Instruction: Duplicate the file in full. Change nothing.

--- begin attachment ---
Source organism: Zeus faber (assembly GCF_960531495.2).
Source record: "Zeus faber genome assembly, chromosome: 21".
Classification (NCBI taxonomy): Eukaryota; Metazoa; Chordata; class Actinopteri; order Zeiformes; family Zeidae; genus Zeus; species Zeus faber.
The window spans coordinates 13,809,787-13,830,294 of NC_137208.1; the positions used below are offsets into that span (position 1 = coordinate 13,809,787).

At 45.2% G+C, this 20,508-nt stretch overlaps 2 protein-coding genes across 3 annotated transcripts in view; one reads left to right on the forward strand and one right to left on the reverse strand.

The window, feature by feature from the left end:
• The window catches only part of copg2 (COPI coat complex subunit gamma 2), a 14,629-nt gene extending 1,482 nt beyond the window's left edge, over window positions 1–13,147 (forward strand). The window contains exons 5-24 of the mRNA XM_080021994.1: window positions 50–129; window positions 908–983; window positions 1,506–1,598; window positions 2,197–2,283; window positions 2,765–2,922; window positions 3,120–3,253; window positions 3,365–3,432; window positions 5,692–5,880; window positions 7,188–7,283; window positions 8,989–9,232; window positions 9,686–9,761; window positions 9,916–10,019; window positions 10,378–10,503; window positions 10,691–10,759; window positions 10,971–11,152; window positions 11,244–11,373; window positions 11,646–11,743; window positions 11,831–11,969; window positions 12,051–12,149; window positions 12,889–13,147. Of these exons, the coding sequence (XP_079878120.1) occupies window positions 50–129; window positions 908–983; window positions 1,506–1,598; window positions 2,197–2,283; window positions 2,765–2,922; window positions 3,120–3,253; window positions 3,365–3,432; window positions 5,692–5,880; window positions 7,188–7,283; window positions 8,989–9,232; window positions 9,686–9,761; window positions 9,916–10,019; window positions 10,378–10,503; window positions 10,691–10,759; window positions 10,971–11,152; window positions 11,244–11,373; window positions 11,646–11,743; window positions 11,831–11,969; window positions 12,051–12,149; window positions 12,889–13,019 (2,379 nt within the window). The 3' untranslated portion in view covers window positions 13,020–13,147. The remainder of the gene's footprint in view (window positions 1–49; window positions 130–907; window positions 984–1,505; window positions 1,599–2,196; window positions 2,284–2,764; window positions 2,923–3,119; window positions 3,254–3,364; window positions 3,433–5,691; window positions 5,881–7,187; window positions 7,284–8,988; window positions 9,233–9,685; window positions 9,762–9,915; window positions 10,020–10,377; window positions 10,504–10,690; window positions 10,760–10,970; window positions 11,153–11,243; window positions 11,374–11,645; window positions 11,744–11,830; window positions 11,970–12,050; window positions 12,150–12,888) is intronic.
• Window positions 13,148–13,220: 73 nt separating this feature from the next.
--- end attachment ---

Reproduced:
Source organism: Zeus faber (assembly GCF_960531495.2).
Source record: "Zeus faber genome assembly, chromosome: 21".
Classification (NCBI taxonomy): Eukaryota; Metazoa; Chordata; class Actinopteri; order Zeiformes; family Zeidae; genus Zeus; species Zeus faber.
The window spans coordinates 13,809,787-13,830,294 of NC_137208.1; the positions used below are offsets into that span (position 1 = coordinate 13,809,787).

At 45.2% G+C, this 20,508-nt stretch overlaps 2 protein-coding genes across 3 annotated transcripts in view; one reads left to right on the forward strand and one right to left on the reverse strand.

The window, feature by feature from the left end:
• The window catches only part of copg2 (COPI coat complex subunit gamma 2), a 14,629-nt gene extending 1,482 nt beyond the window's left edge, over window positions 1–13,147 (forward strand). The window contains exons 5-24 of the mRNA XM_080021994.1: window positions 50–129; window positions 908–983; window positions 1,506–1,598; window positions 2,197–2,283; window positions 2,765–2,922; window positions 3,120–3,253; window positions 3,365–3,432; window positions 5,692–5,880; window positions 7,188–7,283; window positions 8,989–9,232; window positions 9,686–9,761; window positions 9,916–10,019; window positions 10,378–10,503; window positions 10,691–10,759; window positions 10,971–11,152; window positions 11,244–11,373; window positions 11,646–11,743; window positions 11,831–11,969; window positions 12,051–12,149; window positions 12,889–13,147. Of these exons, the coding sequence (XP_079878120.1) occupies window positions 50–129; window positions 908–983; window positions 1,506–1,598; window positions 2,197–2,283; window positions 2,765–2,922; window positions 3,120–3,253; window positions 3,365–3,432; window positions 5,692–5,880; window positions 7,188–7,283; window positions 8,989–9,232; window positions 9,686–9,761; window positions 9,916–10,019; window positions 10,378–10,503; window positions 10,691–10,759; window positions 10,971–11,152; window positions 11,244–11,373; window positions 11,646–11,743; window positions 11,831–11,969; window positions 12,051–12,149; window positions 12,889–13,019 (2,379 nt within the window). The 3' untranslated portion in view covers window positions 13,020–13,147. The remainder of the gene's footprint in view (window positions 1–49; window positions 130–907; window positions 984–1,505; window positions 1,599–2,196; window positions 2,284–2,764; window positions 2,923–3,119; window positions 3,254–3,364; window positions 3,433–5,691; window positions 5,881–7,187; window positions 7,284–8,988; window positions 9,233–9,685; window positions 9,762–9,915; window positions 10,020–10,377; window positions 10,504–10,690; window positions 10,760–10,970; window positions 11,153–11,243; window positions 11,374–11,645; window positions 11,744–11,830; window positions 11,970–12,050; window positions 12,150–12,888) is intronic.
• Window positions 13,148–13,220: 73 nt separating this feature from the next.